7 Swimming Resistance Band Exercises

7 Swimming Resistance Band Exercises

A few years back I wrote an article for Alert Diver Magazine, and it dawned on me that that article IS very relevant to all swimmers right now. After all, you can find hours upon hours of content from coaches claiming — THESE are the BEST Swimming Resistance Band Exercises, but who actually know, right? There are thousands of exercises you can do with resistance bands, but we’ve never had a swimmer just train on land and swim fast in the water.

So my goal when giving advice in regards to swimming resistance band exercises comes from a strength and conditioning background — helping educate swimmers (or athletes) on what exercises will help keep them in shape and work the same muscle groups (as you work in the pool) with some fun ‘sport-specific’ twists too.

Let’s review these exercises (plus 2 NEW ONES)!:

1.) Chest Flies

I love doing Chest Flies, because they are a great exercise to work your upper body. Every stroke you swim down the pool requires firing from your chest muscles. Lots of times swimmers become very strength dominant on the front-side of their body compared to the back, due to the fact you use your chest SO much while swimming.

2.) Overhead “Y”

I enjoy doing this exercise and have been doing it during my dryland classes — as it does a great job of mimicking the pulling/recovery motions of Freestyle and Backstroke. By really isolating the muscles of your shoulders, you feel a nice burn in your deltoids when doing this exercise.

3.) Assisted Pull-Ups

The name itself draws attention for swimmers. After all, we all want to pull A LOT of water while swimming down the pool. I love performing assisted pull-ups, because it takes out you having to move your bodyweight and allows for longer (more endurance) based pull-up sets.

4.) Hip Extensions

If you’re a Breaststroker or a Flyer, hip extensions are a great way to keep your hip muscles healthy and strong. If you add in the ability to perform them with a TRX band, you also activate your core to keep the hips risen throughout this movement as well. Get ready for a core/outer hip burn!

5.) Glute Bridge

Same thing as the hip extensions, the elevated glute bridge will have all the muscles on your posterior chain FIRING as you perform this exercise. This is a great exercise for dolphin kickers and younger kids who need a bit more core strength!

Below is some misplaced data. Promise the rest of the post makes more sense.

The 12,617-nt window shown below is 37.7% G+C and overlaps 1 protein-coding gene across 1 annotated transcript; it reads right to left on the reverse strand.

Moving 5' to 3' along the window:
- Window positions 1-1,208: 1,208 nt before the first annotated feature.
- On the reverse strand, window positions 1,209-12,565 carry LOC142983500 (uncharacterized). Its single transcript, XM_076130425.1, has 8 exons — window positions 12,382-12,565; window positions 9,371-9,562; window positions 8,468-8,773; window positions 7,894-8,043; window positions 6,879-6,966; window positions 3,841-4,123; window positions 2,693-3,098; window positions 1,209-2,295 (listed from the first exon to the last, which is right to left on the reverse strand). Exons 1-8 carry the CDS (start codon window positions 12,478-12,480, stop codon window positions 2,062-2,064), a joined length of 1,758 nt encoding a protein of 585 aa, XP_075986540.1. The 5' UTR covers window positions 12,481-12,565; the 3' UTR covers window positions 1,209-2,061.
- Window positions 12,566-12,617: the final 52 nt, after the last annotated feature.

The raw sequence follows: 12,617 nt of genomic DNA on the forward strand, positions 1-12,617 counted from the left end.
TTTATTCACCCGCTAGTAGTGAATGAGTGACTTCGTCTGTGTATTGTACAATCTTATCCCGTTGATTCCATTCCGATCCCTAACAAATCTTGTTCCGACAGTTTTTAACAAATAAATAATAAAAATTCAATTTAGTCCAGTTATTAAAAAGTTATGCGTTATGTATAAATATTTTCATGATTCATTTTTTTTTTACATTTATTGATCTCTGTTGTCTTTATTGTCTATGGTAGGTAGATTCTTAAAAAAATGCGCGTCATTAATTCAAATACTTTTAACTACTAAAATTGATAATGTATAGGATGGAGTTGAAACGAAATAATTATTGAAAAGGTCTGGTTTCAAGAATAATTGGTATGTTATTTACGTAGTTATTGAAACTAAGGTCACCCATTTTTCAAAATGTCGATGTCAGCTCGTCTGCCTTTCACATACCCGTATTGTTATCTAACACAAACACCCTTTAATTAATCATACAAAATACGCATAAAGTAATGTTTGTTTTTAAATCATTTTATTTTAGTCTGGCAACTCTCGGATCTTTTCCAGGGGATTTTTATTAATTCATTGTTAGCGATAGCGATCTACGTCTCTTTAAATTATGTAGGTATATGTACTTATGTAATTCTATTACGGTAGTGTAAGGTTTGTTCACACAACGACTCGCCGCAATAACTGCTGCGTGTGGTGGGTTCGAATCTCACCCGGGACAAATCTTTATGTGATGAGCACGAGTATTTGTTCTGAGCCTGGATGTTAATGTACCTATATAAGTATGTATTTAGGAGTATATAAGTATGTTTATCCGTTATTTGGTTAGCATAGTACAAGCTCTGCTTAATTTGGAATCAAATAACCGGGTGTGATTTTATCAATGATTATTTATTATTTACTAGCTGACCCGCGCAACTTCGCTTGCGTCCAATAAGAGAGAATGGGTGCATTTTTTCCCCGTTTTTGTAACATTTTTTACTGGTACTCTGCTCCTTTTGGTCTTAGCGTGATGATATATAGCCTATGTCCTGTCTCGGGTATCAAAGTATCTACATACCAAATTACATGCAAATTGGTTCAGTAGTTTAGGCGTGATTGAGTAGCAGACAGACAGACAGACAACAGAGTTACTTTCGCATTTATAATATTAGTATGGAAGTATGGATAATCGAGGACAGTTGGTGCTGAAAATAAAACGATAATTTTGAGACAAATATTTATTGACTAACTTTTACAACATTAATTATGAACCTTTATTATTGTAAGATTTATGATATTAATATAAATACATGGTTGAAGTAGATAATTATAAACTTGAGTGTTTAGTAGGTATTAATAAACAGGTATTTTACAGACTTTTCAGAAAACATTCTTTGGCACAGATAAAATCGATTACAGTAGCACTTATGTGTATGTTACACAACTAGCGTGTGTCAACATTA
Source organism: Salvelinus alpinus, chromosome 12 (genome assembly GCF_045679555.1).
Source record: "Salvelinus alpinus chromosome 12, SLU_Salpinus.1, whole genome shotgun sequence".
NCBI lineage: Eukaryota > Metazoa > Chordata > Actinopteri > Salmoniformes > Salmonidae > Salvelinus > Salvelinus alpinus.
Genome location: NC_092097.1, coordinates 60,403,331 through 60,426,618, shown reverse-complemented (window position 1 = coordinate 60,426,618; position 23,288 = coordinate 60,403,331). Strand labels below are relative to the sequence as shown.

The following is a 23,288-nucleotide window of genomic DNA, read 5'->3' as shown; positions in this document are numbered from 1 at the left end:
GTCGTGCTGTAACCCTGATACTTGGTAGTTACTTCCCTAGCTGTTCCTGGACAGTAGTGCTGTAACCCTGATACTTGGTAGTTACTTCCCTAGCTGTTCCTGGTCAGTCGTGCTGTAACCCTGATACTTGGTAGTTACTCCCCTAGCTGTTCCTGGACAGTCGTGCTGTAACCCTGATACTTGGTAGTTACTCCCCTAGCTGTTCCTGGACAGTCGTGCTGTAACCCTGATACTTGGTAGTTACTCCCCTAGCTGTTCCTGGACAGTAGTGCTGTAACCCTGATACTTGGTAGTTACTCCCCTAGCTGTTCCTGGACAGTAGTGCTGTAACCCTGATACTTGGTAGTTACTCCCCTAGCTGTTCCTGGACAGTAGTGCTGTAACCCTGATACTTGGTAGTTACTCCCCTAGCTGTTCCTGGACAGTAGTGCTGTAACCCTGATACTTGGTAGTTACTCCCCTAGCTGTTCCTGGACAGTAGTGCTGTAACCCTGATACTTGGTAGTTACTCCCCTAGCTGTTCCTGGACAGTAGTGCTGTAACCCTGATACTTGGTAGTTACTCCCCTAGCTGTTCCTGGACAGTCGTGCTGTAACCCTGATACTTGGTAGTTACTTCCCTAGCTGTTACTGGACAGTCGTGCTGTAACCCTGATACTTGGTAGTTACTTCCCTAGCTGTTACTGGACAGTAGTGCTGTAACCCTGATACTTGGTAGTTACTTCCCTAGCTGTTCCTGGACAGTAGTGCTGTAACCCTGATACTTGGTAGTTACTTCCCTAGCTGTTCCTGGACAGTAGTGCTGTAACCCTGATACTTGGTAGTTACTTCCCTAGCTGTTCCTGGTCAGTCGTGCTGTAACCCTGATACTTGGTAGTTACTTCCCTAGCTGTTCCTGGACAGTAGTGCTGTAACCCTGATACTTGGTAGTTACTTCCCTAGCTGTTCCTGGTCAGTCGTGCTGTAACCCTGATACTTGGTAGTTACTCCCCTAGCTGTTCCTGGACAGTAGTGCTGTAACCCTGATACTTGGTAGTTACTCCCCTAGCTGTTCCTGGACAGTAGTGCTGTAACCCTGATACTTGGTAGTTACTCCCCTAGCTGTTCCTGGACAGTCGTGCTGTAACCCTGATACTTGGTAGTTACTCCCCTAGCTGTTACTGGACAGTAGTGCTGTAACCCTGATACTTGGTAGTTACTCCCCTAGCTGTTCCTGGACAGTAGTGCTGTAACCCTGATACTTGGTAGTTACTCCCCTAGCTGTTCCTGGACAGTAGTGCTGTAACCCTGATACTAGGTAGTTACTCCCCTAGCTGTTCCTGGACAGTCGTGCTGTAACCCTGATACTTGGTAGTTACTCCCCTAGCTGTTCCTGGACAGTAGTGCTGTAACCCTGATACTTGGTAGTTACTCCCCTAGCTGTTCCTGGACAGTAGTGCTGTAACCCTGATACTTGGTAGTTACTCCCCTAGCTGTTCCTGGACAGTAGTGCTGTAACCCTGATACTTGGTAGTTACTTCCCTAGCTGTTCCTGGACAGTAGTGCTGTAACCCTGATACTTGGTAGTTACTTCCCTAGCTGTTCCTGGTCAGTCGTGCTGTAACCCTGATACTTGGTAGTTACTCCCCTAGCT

6.) Early Vertical Forearm Pull

Still trying to get that EVF (or high elbow) pull? Now’s a great time to isolate your arms and really get through that range of motion. You can use resistance bands to help you SEE what’s happening within your pull and ensure your elbow is the LAST part of your arm that moves backwards during your pull!

7.) Breaststroke Pull

Missing your time in the pool and want to keep those forearms nice and activated? Perform some Breaststroke Pulls with your resistance band. Be sure when you complete these that you are far enough away, that your bands are providing a high level of resistance at the start of this exercise!

To read my original article on Alert Diver’s website, click here. The article is titled: Suspension Training for Swim Fitness. The goal of that article was to help swimmers (specifically, scuba divers) who didn’t have access to a pool (or ocean) that winter to stay in shape with some swimming resistance band exercises!

If you’re looking for some resistance bands to purchase, my favorite ones on the market are Crossover Symmetry’s. I use them at my house and during the FREE dryland classes I’m hosting everyday. If you’d like to snag your own set of Crossover Symmetry bands, use code: SwimLikeA.Fish at checkout to receive 15% off!

If you want to join us for the FREE dryland classes, click here!

Until Next Time,

Abbie Fish

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4 Comments

  1. Pingback: The PERFECT Dryland Training Tool - Swim Like A. Fish

  2. Great demonstration : I have been using bands for the past 50 yrs (originally cut from tire (bike and car) inner tubes. I learned some new techniques from this.
    It works well to strengthen the fore arms and reduce the fore arm burn in the final yards or the 200 breast.
    Richard Maloney

    1. Thanks so much for this great comment. So glad to hear my blog was helpful to you. That forearm burn is REAL at the end of a 200 breaststroke!

  3. Pingback: 5 Dryland Exercises for Swimmers! - Swim Like A. Fish

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